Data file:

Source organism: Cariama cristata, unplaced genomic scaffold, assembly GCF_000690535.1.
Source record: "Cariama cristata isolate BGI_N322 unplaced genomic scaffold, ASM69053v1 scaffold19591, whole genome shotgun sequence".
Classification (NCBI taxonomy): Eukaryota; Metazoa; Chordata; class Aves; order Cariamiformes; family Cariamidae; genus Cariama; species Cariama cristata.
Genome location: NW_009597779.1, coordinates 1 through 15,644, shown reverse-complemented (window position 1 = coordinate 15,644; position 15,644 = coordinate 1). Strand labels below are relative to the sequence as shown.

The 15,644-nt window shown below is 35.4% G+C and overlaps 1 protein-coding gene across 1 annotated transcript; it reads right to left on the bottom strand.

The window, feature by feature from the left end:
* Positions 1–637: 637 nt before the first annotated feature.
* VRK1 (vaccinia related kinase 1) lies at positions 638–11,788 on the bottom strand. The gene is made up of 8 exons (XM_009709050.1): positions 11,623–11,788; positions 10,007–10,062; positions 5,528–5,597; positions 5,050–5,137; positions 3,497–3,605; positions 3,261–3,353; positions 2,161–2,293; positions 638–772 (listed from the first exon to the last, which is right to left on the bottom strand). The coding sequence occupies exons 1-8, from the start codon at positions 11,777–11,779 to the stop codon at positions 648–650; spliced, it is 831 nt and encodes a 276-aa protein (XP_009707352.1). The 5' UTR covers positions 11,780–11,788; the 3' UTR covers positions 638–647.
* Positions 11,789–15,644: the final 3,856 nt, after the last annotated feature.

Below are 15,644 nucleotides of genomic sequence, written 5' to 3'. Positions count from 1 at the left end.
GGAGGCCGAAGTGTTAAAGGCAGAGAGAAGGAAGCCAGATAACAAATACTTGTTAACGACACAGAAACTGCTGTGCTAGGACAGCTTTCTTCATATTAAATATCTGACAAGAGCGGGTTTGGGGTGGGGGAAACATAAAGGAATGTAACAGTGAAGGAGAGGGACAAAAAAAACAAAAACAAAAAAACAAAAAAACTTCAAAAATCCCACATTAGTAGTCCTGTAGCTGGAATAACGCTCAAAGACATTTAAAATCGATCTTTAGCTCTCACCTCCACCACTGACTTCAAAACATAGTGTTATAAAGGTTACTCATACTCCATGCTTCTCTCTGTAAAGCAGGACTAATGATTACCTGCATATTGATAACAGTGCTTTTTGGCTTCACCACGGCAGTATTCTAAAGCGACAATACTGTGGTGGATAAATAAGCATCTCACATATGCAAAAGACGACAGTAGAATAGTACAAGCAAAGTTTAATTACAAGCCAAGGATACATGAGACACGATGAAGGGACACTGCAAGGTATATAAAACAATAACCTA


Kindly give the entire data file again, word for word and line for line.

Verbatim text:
Source organism: Cariama cristata, unplaced genomic scaffold, assembly GCF_000690535.1.
Source record: "Cariama cristata isolate BGI_N322 unplaced genomic scaffold, ASM69053v1 scaffold19591, whole genome shotgun sequence".
Classification (NCBI taxonomy): Eukaryota; Metazoa; Chordata; class Aves; order Cariamiformes; family Cariamidae; genus Cariama; species Cariama cristata.
Genome location: NW_009597779.1, coordinates 1 through 15,644, shown reverse-complemented (window position 1 = coordinate 15,644; position 15,644 = coordinate 1). Strand labels below are relative to the sequence as shown.

The 15,644-nt window shown below is 35.4% G+C and overlaps 1 protein-coding gene across 1 annotated transcript; it reads right to left on the bottom strand.

The window, feature by feature from the left end:
* Positions 1–637: 637 nt before the first annotated feature.
* VRK1 (vaccinia related kinase 1) lies at positions 638–11,788 on the bottom strand. The gene is made up of 8 exons (XM_009709050.1): positions 11,623–11,788; positions 10,007–10,062; positions 5,528–5,597; positions 5,050–5,137; positions 3,497–3,605; positions 3,261–3,353; positions 2,161–2,293; positions 638–772 (listed from the first exon to the last, which is right to left on the bottom strand). The coding sequence occupies exons 1-8, from the start codon at positions 11,777–11,779 to the stop codon at positions 648–650; spliced, it is 831 nt and encodes a 276-aa protein (XP_009707352.1). The 5' UTR covers positions 11,780–11,788; the 3' UTR covers positions 638–647.
* Positions 11,789–15,644: the final 3,856 nt, after the last annotated feature.

Below are 15,644 nucleotides of genomic sequence, written 5' to 3'. Positions count from 1 at the left end.
GGAGGCCGAAGTGTTAAAGGCAGAGAGAAGGAAGCCAGATAACAAATACTTGTTAACGACACAGAAACTGCTGTGCTAGGACAGCTTTCTTCATATTAAATATCTGACAAGAGCGGGTTTGGGGTGGGGGAAACATAAAGGAATGTAACAGTGAAGGAGAGGGACAAAAAAAACAAAAACAAAAAAACAAAAAAACTTCAAAAATCCCACATTAGTAGTCCTGTAGCTGGAATAACGCTCAAAGACATTTAAAATCGATCTTTAGCTCTCACCTCCACCACTGACTTCAAAACATAGTGTTATAAAGGTTACTCATACTCCATGCTTCTCTCTGTAAAGCAGGACTAATGATTACCTGCATATTGATAACAGTGCTTTTTGGCTTCACCACGGCAGTATTCTAAAGCGACAATACTGTGGTGGATAAATAAGCATCTCACATATGCAAAAGACGACAGTAGAATAGTACAAGCAAAGTTTAATTACAAGCCAAGGATACATGAGACACGATGAAGGGACACTGCAAGGTATATAAAACAATAACCTA